For the second straight week, your Houston Texans will have a rematch with an AFC North playoff team. This week, the Texans are preparing to travel to Baltimore, where the second-seeded Ravens await for a divisional playoff game.
Not only is this a rematch of a game from October, which Baltimore won 29-14, but it will mark the third time the Ravens and Texans have squared off in the last 13 months, counting last December's 34-28 overtime thriller on Monday Night Football. Despite October's 15-point win, the Texans actually held the lead midway through the 3rd quarter - meaning both games have been close. I imagine we are in for the same kind of close, physical game this Sunday.
As we did last week, let's take a look back to October to see what Houston did right, what they did wrong, and what can we draw from this to apply to Sunday.
Didn't Like: Sacks, sacks, sacks...
...Sacks. Baltimore got to Matt Schaub four times in their first match-up. Luckily, the pressure didn't lead to any turnovers, but each sack killed a Texans' drive, leading to four punts.
With the younger, holds-onto-the-ball-longer T.J. Yates under center, the line's job increases tenfold. They have to give Yates time, and Yates has to get rid of the ball quickly. A sack can lead to a fumble really quickly, especially if Terrell Suggs is doing the sacking, and this can snowball in a hostile environment.
Like: Other receiving options showed up.
In those last two games to Baltimore, wide receiver Jacoby Jones is averaging 4.5 receptions, 64 yards, and a touchdown, Kevin Walter has 5.5 receptions for 54.5 yards, and running back Arian Foster has chipped in another 5 catches per game. Most of the time, Texans fans are wondering where the other receivers are in the passing game, but everyone seems to show up against the Ravens.
When you can make other teams worry about a second receiver, tight end, or running back out of the backfield you can begin to spread out a defense. Not only does this help take a little bit of pressure off of Andre Johnson, but linebackers can't exclusively key in on the running game which helps everyone.
Didn't Like: Allowing the deep pass.
Baltimore quarterback Joe Flacco had 9.2 yards per attempt in the October game. That average was his second-highest total all season and well above his season average of 6.7 Y/A. A big reason for this was a 56 yard pass to Anquan Boldin and 51 yarder to Torrey Smith. Both of these long passes helped set up two Baltimore scores.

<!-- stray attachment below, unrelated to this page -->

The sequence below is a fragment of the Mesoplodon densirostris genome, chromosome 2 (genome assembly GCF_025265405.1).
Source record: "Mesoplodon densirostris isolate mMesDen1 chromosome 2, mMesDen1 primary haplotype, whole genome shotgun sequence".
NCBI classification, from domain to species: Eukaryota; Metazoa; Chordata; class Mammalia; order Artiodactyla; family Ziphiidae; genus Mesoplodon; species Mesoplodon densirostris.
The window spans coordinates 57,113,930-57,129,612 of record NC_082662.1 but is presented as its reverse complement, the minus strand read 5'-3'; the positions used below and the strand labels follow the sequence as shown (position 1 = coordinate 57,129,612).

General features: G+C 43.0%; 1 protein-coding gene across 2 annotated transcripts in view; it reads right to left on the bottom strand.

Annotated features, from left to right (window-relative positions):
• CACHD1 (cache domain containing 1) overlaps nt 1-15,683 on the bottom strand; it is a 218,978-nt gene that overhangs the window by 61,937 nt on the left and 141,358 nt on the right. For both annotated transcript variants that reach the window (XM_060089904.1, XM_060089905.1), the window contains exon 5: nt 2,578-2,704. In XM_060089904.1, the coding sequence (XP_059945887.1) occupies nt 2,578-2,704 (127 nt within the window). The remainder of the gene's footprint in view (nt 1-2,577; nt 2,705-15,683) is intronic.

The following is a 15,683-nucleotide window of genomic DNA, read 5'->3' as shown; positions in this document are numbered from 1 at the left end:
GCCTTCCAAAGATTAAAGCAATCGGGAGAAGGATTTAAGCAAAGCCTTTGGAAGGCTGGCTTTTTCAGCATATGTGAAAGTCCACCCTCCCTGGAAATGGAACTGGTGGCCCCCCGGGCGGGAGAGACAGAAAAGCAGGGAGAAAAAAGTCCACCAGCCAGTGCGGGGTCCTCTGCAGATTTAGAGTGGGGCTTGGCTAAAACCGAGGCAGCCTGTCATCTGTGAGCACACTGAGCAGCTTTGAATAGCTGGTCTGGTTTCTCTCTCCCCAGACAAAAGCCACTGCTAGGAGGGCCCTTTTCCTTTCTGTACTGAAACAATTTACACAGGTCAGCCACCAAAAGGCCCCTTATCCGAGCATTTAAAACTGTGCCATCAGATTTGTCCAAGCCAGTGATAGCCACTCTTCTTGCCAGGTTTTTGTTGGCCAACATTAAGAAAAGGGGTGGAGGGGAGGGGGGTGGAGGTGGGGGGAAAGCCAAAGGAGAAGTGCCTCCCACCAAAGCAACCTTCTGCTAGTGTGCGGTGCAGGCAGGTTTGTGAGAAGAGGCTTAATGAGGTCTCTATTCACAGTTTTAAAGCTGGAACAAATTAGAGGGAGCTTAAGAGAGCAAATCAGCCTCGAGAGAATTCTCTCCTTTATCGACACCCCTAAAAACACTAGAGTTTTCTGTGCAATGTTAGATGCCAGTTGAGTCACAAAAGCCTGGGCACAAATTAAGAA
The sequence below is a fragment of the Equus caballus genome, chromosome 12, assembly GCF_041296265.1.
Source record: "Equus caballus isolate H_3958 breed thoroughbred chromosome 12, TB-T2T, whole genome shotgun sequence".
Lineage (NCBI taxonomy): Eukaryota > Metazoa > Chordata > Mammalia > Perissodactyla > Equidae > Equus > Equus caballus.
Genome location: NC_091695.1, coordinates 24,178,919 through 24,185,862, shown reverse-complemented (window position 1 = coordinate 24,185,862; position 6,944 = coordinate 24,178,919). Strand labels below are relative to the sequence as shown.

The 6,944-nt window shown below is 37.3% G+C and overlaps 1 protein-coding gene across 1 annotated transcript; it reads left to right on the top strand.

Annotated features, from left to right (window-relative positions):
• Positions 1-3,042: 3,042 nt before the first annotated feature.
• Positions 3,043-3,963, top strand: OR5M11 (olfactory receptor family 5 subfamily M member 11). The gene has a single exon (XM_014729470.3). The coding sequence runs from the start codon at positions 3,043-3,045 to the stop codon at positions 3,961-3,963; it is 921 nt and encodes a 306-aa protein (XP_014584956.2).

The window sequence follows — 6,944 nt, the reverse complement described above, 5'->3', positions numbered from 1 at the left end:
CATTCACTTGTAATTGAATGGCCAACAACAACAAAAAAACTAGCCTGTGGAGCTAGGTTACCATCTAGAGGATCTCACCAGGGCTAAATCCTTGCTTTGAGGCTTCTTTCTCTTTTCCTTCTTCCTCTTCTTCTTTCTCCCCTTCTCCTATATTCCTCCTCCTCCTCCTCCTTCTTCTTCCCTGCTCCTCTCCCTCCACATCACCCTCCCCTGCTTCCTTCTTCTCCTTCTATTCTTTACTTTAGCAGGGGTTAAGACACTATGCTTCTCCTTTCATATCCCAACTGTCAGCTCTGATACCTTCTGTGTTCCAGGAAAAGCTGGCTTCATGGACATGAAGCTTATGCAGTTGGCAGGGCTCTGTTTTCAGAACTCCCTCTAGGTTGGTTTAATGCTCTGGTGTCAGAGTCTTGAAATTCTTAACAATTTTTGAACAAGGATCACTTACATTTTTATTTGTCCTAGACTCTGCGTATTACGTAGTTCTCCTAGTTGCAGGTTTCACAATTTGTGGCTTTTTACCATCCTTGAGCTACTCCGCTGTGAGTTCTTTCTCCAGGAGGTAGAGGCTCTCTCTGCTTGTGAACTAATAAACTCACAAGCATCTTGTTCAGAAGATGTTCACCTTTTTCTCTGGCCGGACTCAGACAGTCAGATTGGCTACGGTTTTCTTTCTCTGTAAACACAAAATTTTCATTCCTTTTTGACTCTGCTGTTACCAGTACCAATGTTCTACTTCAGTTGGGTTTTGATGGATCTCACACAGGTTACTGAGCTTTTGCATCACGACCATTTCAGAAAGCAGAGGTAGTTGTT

In a close game, big plays will make all the difference. Houston's defense has to play tighter coverage and get quicker pressure on Flacco to avoid allowing the bomb.
Like: Keeping possession and forcing turnovers.
Joe Flacco lost a fumble and Johnathan Joseph picked off one of his passes. Matt Schaub and the offense never turned the ball over on anything aside from three failed fourth down conversions. A two-to-nothing turnover battle ought to have meant a Houston win. However, Baltimore's defense only allowed Houston to score off of one of those turnovers.
Still, the Texans will need another similar effort if they want a chance to win on the road. A T.J. Yates-led Texan team has less room for error than a Schaub-led team.
Didn't like: Lack of a Finishing Attitude.
The game was close, but the score was not. How does that happen?
Seven Houston drives went into Baltimore territory. Only two drives resulted in any points. That is five drives where the Texans could do nothing but stall in Baltimore territory - including once where they went for a 4th and 1 at the Baltimore 20. Despite the struggles, the Texans led midway through the 3rd quarter, but they couldn't finish the game either.
As the underdog road team, Houston has to focus on finishing each drive with points. They can't continue to get into Baltimore territory and stall if they want to play for the AFC Championship.
On the whole, this game came down to Baltimore making plays and finishing their drives. If Houston can come out and put forth a focused effort then they should find themselves in a good situation in the 4th quarter. That's all you can ask for on the road, right?
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